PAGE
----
Joint enterprise is an aspect of the criminal law of England and Wales that has long been complicated, confusing, and subject to multiple and often conflicting interpretations. Guidance on joint enterprise issued by the CPS in 2012 identified three broad types of joint enterprise, namely:
- Where two or more people join in committing a single crime, in circumstances where they are, in effect, all joint principals.
- Where D assists or encourages P to commit a single crime.
- Where P and D participate together in one crime (crime A) and in the course of it P commits a second crime (crime B) which D had foreseen he might commit.
Following the February 2016 Supreme Court judgement in R v Jogee and Ruddock v The Queen (Jamaica)  UKSC 8;  UKPC 7, the third of the above types of joint enterprise – commonly described as ‘parasitic accessorial liability’, and the source of much if not all of the recent controversy about joint enterprise – has effectively been abolished. The Supreme Court ruled that the law had taken a ‘wrong turn’ in introducing this form of secondary liability around three decades ago. The essential error was that defendants’ foresight of an offence was treated as equivalent to their intent to assist or encourage that offence, which had the effect of over-extending the scope of secondary liability.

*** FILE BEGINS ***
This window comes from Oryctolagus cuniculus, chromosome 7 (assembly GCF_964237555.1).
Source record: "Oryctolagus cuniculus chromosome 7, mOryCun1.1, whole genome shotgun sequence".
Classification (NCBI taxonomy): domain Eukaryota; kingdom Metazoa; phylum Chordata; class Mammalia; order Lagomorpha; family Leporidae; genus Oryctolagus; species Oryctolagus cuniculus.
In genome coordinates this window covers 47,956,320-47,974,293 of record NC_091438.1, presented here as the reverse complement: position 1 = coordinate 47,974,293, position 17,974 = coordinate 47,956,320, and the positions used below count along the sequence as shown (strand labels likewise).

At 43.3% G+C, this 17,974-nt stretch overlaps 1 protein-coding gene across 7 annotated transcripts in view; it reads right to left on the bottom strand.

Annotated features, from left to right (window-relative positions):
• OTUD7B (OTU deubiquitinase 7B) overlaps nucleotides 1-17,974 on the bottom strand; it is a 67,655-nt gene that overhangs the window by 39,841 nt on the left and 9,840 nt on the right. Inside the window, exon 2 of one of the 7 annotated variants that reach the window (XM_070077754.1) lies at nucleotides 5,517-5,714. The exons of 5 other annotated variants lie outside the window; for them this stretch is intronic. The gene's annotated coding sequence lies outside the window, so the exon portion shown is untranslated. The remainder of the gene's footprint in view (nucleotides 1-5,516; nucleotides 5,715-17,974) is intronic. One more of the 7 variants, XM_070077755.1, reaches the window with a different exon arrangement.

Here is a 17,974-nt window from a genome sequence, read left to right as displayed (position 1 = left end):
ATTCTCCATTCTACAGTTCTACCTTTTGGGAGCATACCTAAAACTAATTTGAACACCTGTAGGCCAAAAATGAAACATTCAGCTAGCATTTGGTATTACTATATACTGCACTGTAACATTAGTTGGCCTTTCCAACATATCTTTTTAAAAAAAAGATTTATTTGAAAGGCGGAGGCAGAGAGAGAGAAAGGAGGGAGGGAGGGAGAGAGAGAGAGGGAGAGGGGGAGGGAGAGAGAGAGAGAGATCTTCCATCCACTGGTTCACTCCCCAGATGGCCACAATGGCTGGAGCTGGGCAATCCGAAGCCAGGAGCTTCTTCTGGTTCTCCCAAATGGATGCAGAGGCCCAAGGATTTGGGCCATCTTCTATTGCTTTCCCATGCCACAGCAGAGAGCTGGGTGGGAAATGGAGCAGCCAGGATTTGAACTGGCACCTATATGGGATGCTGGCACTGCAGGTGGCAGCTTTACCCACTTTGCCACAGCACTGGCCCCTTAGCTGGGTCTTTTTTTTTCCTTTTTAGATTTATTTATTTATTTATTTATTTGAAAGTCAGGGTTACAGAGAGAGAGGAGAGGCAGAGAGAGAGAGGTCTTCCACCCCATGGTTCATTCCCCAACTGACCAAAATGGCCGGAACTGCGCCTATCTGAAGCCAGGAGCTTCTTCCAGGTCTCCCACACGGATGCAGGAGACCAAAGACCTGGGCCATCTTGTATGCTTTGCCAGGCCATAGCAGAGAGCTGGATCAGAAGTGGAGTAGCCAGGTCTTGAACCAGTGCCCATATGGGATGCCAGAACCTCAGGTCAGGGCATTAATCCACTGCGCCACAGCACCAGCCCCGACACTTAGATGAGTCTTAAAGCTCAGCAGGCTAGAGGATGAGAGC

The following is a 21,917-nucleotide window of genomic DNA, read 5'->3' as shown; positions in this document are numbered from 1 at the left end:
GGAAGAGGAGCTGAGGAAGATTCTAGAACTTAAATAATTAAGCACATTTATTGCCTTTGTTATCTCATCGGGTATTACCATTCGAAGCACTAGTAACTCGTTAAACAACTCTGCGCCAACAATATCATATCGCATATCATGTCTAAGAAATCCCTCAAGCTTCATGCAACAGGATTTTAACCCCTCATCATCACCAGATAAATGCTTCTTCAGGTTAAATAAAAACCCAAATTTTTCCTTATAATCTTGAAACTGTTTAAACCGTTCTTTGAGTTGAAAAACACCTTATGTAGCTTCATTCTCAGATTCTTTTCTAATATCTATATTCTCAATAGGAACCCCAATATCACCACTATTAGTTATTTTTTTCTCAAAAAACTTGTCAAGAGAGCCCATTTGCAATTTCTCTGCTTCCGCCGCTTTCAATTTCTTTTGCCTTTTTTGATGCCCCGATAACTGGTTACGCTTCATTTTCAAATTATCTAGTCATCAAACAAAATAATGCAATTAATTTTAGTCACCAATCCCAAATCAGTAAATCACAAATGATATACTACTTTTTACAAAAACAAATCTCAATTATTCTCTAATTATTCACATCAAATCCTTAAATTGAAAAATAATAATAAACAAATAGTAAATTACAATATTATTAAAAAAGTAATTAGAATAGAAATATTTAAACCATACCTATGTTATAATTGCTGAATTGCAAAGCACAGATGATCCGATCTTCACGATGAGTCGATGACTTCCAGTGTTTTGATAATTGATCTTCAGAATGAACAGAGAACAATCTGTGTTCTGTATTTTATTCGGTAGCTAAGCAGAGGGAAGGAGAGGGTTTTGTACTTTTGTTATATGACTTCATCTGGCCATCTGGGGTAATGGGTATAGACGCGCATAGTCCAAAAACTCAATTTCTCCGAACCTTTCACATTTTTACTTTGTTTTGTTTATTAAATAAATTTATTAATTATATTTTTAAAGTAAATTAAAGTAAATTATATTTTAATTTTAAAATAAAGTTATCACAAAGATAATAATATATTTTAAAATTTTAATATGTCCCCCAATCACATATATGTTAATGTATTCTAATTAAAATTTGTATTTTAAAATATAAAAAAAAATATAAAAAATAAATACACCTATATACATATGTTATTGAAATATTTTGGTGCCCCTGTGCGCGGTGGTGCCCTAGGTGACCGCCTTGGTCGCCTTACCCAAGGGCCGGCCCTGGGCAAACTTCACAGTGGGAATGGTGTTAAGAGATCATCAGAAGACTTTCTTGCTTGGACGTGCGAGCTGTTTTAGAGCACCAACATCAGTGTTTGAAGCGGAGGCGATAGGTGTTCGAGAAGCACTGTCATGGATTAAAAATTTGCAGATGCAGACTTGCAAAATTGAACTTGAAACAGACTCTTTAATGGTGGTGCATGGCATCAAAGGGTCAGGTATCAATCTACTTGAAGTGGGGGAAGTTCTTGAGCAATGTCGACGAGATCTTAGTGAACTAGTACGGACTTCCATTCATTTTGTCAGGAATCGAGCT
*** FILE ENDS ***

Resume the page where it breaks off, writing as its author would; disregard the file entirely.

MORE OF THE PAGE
It is to be hoped that this judgment will substantially reduce the potential for miscarriages of justice and perceived ‘dragnet’ prosecutions and sentencing under the joint enterprise doctrine. However, to whatever extent the Supreme Court judgment serves to ‘correct’ certain problems in the development and application of the law on joint enterprise, the damage that has been done to the legitimacy of the courts system and judiciary as a consequence of these problems is likely to be substantial. Recovery from the deficit in legitimacy will doubtless take time.